Royal Mid-Surrey GC: History meets innovation

Richmond is London center. Cars, buses, houses. Kew Gardens and Old Deer Park are the green lungs here – and the Royal Mid-Surrey Golf Club, whose entrance is slightly hidden next to a sports complex. Here, history meets innovation from the very first moment of the visit. The club has been around on the Thames since 1892, but this is not a classic case of an old boys’ club, as golf critics in England like to denounce.

Green energy and safeguarding the future of water

In front of the clubhouse, you park your e-vehicle at one of the six e-charging stations. You spot the solar system on the clubhouse roof – and a little later from the golf course on the observatory that King George III had built here in 1769 to observe the stars. The Royal Mid-Surrey Golf Club is located on royal land, has a lease on the two golf courses. Anyone who draws the conclusion from the addition of “Royal” that the golf club is backward-looking is mistaken.

In terms of sustainability, the club with its two 18-hole courses is in many respects one of the pioneers in England. “We’ve integrated the issue into the heart of the club,” explains Mark Gailey, General Manager, briefly, referring to his colleague’s commitment. Claire Silva, Sustainability Lead at Royal Mid-Surrey Golf Club, likes her job, “because I feel I can make a difference.”

Women have played an important role in this club since the beginning. Royal Mid-Surrey has always been a mixed club and today represents the largest female membership in England, making up 26 percent of the membership. The fact that the club is one of the signatories of the Women in Golf Charter of the R&A is only logical in this respect. Pam Barton, after whom one of the two courses is named, won the British and U.S Amateur Championship in 1936. Equality for women in golf is part of the history of this club.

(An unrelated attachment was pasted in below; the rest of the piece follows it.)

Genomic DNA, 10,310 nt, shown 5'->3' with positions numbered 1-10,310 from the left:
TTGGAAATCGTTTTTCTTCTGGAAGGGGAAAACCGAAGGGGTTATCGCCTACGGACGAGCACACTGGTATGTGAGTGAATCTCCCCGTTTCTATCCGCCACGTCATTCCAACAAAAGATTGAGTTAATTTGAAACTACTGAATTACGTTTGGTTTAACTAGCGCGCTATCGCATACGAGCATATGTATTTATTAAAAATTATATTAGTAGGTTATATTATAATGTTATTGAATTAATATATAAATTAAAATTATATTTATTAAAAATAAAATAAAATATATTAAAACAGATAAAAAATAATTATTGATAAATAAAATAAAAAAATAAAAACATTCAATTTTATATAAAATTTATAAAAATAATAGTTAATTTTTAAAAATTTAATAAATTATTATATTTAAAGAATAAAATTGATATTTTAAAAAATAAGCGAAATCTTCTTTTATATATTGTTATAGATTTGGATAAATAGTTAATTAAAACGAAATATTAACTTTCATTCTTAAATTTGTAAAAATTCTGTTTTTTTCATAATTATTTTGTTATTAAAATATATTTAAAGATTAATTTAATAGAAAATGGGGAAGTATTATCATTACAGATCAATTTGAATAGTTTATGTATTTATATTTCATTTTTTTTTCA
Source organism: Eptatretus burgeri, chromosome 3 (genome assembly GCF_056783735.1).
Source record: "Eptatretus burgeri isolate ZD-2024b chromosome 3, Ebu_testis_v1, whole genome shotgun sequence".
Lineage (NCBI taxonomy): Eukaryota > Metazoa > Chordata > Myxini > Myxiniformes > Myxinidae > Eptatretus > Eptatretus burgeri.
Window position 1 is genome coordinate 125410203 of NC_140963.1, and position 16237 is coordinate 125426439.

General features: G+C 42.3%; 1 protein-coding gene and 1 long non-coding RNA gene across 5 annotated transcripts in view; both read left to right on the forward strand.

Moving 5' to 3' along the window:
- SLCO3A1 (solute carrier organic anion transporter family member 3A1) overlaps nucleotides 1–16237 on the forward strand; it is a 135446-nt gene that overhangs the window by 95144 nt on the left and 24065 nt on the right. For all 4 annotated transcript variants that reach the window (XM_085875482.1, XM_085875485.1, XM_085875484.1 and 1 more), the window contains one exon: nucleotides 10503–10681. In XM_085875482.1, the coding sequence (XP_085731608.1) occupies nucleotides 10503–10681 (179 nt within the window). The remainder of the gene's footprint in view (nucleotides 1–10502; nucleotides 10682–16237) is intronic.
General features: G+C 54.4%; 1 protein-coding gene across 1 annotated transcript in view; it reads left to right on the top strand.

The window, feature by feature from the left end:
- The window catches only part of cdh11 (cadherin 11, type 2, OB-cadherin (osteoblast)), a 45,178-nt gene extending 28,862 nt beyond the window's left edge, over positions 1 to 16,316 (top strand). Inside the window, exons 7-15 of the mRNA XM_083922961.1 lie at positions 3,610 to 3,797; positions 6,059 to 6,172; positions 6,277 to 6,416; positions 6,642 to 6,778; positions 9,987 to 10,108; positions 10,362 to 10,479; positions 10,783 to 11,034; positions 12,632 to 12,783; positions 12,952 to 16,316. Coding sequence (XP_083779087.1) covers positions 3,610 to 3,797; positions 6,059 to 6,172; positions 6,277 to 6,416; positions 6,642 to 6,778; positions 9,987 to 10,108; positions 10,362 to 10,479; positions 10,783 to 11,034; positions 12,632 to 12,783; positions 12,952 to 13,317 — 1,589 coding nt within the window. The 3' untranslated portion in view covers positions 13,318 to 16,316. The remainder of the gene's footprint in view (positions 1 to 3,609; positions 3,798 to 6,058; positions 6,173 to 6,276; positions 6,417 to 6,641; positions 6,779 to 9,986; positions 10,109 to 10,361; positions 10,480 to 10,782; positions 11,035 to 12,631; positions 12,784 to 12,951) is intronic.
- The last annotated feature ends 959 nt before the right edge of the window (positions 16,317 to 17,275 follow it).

In this respect, there are other sustainability issues that the club is currently prioritizing. In recent months, the company has committed itself to developing a strategy for the future and has defined its focus topics. Water management is the most crucial point. “We expect regulations on water withdrawals to tighten and possibly water prices to change,” Silva notes. Designing a water concept for the courses, which on the one hand has to manage with less rain, but on the other hand is also located in the flood plain of the Thames, is not easy. How members will accept a browner look to the fairways in the long run – Silva doesn’t know yet.

Sustainability projects can sometimes be uncomfortable – and so at Royal Mid- Surrey, like so many other golf clubs, they struggle to convince golfers that species-rich rough makes sense. About 50 percent of the courses, which are GEO certified, are kept as natural as possible. Despite the overall scarcity of land, rough areas have been carefully expanded in recent years. The problem here is not a bit different from any other golf club in the world: not all of the members are excited about more rough.

Farewell to plastic

And this despite the fact that the issue of sustainability is explicitly supported here by the membership, which is now also involved in a sustainability committee and has been committed to the conversion to a virtually plastic-free operation. There are so many different sustainability projects: outside in front of the clubhouse grow the herbs that are used in the club kitchen and in the vases you will find flowers from the club’s own garden. Suppliers have already been optimized with a view to regional purchasing, and at least all hand tools for the greenkeepers have already been converted to electric operation.

“Overall, we have now really become a very sustainable club,” Silva sums up with satisfaction, also referring to the annual sustainability report that is part of the reporting at the annual general meeting. “You can’t do everything at once anyway,” is her realistic outlook for the next few years. She wants to focus more on the topic of circular economy and waste, and the topic of water will be central to investments anyway. “Above all, we need to establish water security,” she says.

They are new goals for a very old club. The fact that this is so attractive to the modern golfer after more than 130 years of existence that a waiting list for new members is still in place may be because they have always thought sustainably here.